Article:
When I was a youngster, my Dad had a set of electric hair clippers. At a designated hour every month, my brothers and I would line up by a tall stool in the basement, and one by one, Dad would zip off our hair, clippers buzzing furiously.
As a barber, Dad had a sure-handed and confident technique, and we’d emerge from the basement with perfectly trimmed buzz cuts. Our closely cropped dos would be the envy of any young military recruit.
I am far less confident of the outcome as I approach Apple Trace at Restoration Farm on one of the last days of winter, preparing to prune the line of young apple trees for the very first time. The eight heritage apple trees were planted in memory of my father James M. Barritt, Jr. in the spring of 2012.
Restoration Farm’s resident fruit tree expert, Glenn Aldridge tells me the window for late winter pruning is once a year, and it is just about closed. The tree is dormant, and energy is stored in the root, so the pruning promotes new growth in the spring. Even at an early age, pruning is important to influence the future growth and shape of a tree. The goal of pruning is to expose the strongest branches of the tree to as much sun and air as possible.
I am skeptical. The trees look so fragile. They are barely twigs, so how will they withstand a pruning?
I’m not quite ready to make the first cut, so I stroll down a secluded path adjacent to the historic village to visit the old Hewlett Apple Orchard and see how the trees there have progressed. Exactly a year ago, we began pruning those long neglected trees, and Glenn has been working the orchard throughout the winter. Along the way, I am trailed by a small flock of Billy goats who follow me into the orchard.
At the Hewlett Apple Orchard, the trees appear to be thriving. None are the worse for the rigorous pruning we gave them last year. They look strong, healthy, well-shaped and ready for spring.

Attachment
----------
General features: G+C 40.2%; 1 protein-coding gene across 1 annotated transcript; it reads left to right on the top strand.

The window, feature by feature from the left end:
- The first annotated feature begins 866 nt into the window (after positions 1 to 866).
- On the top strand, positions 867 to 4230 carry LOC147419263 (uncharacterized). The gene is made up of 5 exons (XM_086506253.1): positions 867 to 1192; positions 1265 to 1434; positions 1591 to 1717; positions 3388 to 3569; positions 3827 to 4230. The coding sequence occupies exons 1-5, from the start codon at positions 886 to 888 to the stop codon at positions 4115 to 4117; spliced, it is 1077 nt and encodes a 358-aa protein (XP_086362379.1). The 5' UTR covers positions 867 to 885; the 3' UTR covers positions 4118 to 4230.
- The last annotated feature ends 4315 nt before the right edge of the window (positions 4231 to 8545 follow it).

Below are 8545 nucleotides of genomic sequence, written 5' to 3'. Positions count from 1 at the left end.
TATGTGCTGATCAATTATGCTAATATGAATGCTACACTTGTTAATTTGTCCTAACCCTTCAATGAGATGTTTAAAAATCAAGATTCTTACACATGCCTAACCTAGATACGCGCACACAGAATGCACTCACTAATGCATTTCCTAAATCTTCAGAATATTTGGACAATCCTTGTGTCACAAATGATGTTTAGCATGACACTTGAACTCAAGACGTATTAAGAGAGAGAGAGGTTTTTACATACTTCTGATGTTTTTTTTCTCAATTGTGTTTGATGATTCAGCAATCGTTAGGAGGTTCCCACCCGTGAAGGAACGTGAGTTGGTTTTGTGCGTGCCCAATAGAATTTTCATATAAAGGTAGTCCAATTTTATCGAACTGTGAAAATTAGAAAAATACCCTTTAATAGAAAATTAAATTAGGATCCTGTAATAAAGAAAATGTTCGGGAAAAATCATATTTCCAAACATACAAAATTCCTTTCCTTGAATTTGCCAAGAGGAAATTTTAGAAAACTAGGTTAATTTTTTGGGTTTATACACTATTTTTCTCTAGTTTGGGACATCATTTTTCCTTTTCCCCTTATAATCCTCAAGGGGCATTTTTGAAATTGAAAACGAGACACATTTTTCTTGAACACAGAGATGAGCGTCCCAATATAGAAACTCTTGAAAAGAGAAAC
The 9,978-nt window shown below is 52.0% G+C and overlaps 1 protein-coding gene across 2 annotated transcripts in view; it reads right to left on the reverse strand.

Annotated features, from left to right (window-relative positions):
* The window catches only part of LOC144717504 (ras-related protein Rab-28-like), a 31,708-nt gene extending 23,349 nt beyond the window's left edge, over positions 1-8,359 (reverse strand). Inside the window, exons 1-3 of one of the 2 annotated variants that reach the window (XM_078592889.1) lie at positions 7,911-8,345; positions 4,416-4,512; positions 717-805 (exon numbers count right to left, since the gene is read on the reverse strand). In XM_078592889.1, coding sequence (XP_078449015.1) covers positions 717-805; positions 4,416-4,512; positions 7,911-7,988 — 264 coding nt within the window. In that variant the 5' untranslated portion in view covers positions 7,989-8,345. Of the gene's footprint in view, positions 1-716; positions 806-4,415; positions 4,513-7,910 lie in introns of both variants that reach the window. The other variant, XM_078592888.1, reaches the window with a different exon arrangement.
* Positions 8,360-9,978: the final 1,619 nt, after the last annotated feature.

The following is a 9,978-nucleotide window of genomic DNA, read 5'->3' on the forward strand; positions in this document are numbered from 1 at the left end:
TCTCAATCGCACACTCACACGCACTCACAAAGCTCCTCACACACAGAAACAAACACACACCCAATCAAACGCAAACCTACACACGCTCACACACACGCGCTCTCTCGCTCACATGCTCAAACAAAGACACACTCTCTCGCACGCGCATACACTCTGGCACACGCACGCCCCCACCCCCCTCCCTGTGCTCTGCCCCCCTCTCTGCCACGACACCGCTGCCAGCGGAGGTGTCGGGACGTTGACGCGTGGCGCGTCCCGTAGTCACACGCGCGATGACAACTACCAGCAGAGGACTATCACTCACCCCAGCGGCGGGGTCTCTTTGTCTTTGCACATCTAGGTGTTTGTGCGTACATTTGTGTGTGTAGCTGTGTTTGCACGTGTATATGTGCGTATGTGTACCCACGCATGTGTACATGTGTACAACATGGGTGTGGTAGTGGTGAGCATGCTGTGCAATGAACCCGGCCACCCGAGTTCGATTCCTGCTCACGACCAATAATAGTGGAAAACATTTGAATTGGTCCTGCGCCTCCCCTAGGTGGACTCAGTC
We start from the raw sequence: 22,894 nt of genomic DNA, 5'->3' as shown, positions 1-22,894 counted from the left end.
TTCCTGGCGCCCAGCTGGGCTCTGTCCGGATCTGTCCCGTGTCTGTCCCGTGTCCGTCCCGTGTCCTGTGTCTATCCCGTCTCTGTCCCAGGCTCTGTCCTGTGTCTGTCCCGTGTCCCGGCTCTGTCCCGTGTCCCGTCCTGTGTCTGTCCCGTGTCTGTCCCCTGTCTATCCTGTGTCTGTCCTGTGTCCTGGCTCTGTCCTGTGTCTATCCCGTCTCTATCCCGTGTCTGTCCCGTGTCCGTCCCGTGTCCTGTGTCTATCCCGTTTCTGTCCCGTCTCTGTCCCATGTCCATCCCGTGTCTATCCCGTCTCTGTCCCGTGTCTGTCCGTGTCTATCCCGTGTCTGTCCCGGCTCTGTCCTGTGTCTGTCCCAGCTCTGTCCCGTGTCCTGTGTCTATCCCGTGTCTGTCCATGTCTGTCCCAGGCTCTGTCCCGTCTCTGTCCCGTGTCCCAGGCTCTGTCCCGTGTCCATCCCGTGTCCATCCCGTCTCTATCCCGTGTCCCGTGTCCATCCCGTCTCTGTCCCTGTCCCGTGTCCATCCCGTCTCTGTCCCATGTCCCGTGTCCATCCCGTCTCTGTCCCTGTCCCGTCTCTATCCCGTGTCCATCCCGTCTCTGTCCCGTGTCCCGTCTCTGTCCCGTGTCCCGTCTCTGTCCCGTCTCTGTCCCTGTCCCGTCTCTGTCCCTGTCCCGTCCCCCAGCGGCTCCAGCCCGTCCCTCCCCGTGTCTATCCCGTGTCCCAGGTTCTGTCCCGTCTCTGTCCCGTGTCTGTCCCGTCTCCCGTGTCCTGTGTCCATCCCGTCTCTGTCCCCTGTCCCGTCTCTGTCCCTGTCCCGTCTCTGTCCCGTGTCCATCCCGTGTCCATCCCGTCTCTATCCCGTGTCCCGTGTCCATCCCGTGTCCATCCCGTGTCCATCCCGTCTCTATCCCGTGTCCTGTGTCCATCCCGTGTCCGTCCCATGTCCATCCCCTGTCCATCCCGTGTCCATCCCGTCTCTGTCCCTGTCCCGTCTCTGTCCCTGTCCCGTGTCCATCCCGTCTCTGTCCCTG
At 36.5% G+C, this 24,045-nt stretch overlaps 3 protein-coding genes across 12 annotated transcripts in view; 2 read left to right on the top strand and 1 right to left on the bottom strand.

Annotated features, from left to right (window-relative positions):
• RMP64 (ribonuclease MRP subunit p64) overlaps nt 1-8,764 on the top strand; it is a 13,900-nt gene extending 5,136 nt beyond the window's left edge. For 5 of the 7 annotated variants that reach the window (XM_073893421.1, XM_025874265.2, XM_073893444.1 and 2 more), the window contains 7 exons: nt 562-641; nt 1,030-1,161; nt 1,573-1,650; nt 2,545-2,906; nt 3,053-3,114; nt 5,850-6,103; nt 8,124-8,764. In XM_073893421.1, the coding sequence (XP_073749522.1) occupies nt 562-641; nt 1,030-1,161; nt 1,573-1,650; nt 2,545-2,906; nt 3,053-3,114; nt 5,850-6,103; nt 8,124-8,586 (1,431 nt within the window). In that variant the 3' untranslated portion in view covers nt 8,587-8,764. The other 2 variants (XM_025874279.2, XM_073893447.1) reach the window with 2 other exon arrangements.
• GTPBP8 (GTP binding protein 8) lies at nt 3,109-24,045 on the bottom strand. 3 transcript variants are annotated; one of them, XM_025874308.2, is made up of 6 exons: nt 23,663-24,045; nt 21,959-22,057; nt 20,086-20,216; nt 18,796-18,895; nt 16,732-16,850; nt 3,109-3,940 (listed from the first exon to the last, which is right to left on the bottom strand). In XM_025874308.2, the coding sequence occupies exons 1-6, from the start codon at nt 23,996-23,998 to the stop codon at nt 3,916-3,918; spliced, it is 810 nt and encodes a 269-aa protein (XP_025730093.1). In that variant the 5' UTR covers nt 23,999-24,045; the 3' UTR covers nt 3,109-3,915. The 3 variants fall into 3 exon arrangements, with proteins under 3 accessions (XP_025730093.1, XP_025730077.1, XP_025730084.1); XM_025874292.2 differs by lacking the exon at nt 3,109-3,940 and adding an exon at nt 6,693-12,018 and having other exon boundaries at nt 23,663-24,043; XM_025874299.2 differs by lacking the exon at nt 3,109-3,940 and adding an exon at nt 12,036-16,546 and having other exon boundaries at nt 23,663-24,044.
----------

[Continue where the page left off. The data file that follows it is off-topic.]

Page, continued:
So, perhaps the fledgling trees of Apple Trace would hold up to a little pruning. After all, I survived the once-monthly trauma of a buzz cut. I return to Apple Trace with renewed determination.
In discussing “intuitive pruning,” orchardist Michael Phillips says, “Approach each tree with an introductory intake of the breath. This meditative pause is when you take in the tree’s framework and overall shape. How does it fit within the row? Are some branches too low? Is the leader beyond reach?”
I take a deep breath. I walk around each little tree and examine it carefully. Where are the odd, outlier branches? Where do the branches grow together in a pleasing conical shape? At last, I am ready to take the clippers in hand. I’ve convinced myself that pruning will be beneficial, and a path to renewal for these beloved trees.
As I examine each tree, and clip one branch at a time, I start to see the results. The trees look cleaner, streamlined and shapelier. Each is a different variety, and each has its own shape and character.
As I clip each branch, I collect the twigs. I’ll put them in a vase on the Easter dinner table as a reminder of Dad and his apple trees taking root at Restoration Farm. Someday, should the pruning pay off, perhaps I’ll make an apple tart with the fruit from Apple Trace.
As I bundle up the cuttings and prepare to leave, I notice a family of robins who have alighted on Chapel Field – a sure sign of the promise of the season ahead.
Happy Easter! Happy Spring!